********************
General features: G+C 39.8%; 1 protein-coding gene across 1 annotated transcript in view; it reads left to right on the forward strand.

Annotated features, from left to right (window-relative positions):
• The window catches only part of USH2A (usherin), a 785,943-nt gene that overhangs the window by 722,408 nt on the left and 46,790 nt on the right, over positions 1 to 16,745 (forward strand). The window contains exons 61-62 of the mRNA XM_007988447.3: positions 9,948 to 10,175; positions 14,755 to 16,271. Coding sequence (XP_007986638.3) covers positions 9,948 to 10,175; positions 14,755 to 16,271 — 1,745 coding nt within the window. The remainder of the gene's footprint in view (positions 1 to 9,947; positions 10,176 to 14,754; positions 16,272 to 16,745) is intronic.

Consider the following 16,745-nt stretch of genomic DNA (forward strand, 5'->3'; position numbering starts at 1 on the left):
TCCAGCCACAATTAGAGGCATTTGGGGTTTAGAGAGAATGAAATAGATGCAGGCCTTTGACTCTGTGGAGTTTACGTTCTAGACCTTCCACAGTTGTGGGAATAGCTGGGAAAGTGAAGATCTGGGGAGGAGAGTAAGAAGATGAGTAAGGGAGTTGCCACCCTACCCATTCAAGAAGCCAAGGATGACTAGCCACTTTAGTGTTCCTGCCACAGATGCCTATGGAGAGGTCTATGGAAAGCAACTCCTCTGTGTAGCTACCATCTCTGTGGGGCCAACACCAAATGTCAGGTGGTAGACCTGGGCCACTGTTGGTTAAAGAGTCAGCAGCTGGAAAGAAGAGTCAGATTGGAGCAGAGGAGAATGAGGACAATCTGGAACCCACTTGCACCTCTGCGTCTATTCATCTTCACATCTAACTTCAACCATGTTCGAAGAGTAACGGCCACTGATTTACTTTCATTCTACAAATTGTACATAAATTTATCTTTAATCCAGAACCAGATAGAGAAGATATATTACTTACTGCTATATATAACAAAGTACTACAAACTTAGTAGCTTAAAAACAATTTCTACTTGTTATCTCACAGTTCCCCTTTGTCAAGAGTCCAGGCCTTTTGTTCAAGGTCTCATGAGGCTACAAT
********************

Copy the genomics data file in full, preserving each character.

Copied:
General features: G+C 39.8%; 1 protein-coding gene across 1 annotated transcript in view; it reads left to right on the forward strand.

Annotated features, from left to right (window-relative positions):
• The window catches only part of USH2A (usherin), a 785,943-nt gene that overhangs the window by 722,408 nt on the left and 46,790 nt on the right, over positions 1 to 16,745 (forward strand). The window contains exons 61-62 of the mRNA XM_007988447.3: positions 9,948 to 10,175; positions 14,755 to 16,271. Coding sequence (XP_007986638.3) covers positions 9,948 to 10,175; positions 14,755 to 16,271 — 1,745 coding nt within the window. The remainder of the gene's footprint in view (positions 1 to 9,947; positions 10,176 to 14,754; positions 16,272 to 16,745) is intronic.

Consider the following 16,745-nt stretch of genomic DNA (forward strand, 5'->3'; position numbering starts at 1 on the left):
TCCAGCCACAATTAGAGGCATTTGGGGTTTAGAGAGAATGAAATAGATGCAGGCCTTTGACTCTGTGGAGTTTACGTTCTAGACCTTCCACAGTTGTGGGAATAGCTGGGAAAGTGAAGATCTGGGGAGGAGAGTAAGAAGATGAGTAAGGGAGTTGCCACCCTACCCATTCAAGAAGCCAAGGATGACTAGCCACTTTAGTGTTCCTGCCACAGATGCCTATGGAGAGGTCTATGGAAAGCAACTCCTCTGTGTAGCTACCATCTCTGTGGGGCCAACACCAAATGTCAGGTGGTAGACCTGGGCCACTGTTGGTTAAAGAGTCAGCAGCTGGAAAGAAGAGTCAGATTGGAGCAGAGGAGAATGAGGACAATCTGGAACCCACTTGCACCTCTGCGTCTATTCATCTTCACATCTAACTTCAACCATGTTCGAAGAGTAACGGCCACTGATTTACTTTCATTCTACAAATTGTACATAAATTTATCTTTAATCCAGAACCAGATAGAGAAGATATATTACTTACTGCTATATATAACAAAGTACTACAAACTTAGTAGCTTAAAAACAATTTCTACTTGTTATCTCACAGTTCCCCTTTGTCAAGAGTCCAGGCCTTTTGTTCAAGGTCTCATGAGGCTACAAT